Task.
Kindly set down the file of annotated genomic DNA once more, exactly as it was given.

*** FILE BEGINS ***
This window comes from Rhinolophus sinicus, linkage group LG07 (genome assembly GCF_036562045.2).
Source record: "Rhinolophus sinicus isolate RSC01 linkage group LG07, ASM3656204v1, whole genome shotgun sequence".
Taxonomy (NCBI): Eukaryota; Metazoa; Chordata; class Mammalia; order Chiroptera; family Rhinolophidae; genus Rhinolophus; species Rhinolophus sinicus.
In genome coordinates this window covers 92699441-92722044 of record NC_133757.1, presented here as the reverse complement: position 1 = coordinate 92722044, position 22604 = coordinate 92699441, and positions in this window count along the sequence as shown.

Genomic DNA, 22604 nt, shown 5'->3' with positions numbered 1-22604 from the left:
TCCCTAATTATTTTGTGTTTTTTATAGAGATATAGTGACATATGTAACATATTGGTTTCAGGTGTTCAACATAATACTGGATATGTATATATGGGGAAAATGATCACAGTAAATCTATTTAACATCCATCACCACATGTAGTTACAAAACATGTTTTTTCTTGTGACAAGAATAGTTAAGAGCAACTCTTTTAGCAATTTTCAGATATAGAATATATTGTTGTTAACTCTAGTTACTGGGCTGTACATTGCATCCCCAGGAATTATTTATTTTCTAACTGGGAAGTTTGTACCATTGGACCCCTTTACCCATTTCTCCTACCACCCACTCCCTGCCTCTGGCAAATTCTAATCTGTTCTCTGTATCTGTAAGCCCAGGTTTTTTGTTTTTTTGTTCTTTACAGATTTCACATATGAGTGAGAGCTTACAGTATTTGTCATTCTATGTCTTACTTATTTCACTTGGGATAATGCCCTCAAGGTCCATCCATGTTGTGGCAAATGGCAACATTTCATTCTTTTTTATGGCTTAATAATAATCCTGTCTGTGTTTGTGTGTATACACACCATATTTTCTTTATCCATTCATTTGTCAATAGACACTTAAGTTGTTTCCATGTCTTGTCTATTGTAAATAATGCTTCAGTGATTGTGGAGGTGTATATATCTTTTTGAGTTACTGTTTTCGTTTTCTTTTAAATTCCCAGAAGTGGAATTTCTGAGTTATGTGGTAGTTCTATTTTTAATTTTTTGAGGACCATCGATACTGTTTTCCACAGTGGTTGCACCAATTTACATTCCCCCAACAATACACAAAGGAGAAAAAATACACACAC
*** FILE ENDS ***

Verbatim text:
This window comes from Rhinolophus sinicus, linkage group LG07 (genome assembly GCF_036562045.2).
Source record: "Rhinolophus sinicus isolate RSC01 linkage group LG07, ASM3656204v1, whole genome shotgun sequence".
Taxonomy (NCBI): Eukaryota; Metazoa; Chordata; class Mammalia; order Chiroptera; family Rhinolophidae; genus Rhinolophus; species Rhinolophus sinicus.
In genome coordinates this window covers 92699441-92722044 of record NC_133757.1, presented here as the reverse complement: position 1 = coordinate 92722044, position 22604 = coordinate 92699441, and positions in this window count along the sequence as shown.

Genomic DNA, 22604 nt, shown 5'->3' with positions numbered 1-22604 from the left:
TCCCTAATTATTTTGTGTTTTTTATAGAGATATAGTGACATATGTAACATATTGGTTTCAGGTGTTCAACATAATACTGGATATGTATATATGGGGAAAATGATCACAGTAAATCTATTTAACATCCATCACCACATGTAGTTACAAAACATGTTTTTTCTTGTGACAAGAATAGTTAAGAGCAACTCTTTTAGCAATTTTCAGATATAGAATATATTGTTGTTAACTCTAGTTACTGGGCTGTACATTGCATCCCCAGGAATTATTTATTTTCTAACTGGGAAGTTTGTACCATTGGACCCCTTTACCCATTTCTCCTACCACCCACTCCCTGCCTCTGGCAAATTCTAATCTGTTCTCTGTATCTGTAAGCCCAGGTTTTTTGTTTTTTTGTTCTTTACAGATTTCACATATGAGTGAGAGCTTACAGTATTTGTCATTCTATGTCTTACTTATTTCACTTGGGATAATGCCCTCAAGGTCCATCCATGTTGTGGCAAATGGCAACATTTCATTCTTTTTTATGGCTTAATAATAATCCTGTCTGTGTTTGTGTGTATACACACCATATTTTCTTTATCCATTCATTTGTCAATAGACACTTAAGTTGTTTCCATGTCTTGTCTATTGTAAATAATGCTTCAGTGATTGTGGAGGTGTATATATCTTTTTGAGTTACTGTTTTCGTTTTCTTTTAAATTCCCAGAAGTGGAATTTCTGAGTTATGTGGTAGTTCTATTTTTAATTTTTTGAGGACCATCGATACTGTTTTCCACAGTGGTTGCACCAATTTACATTCCCCCAACAATACACAAAGGAGAAAAAATACACACAC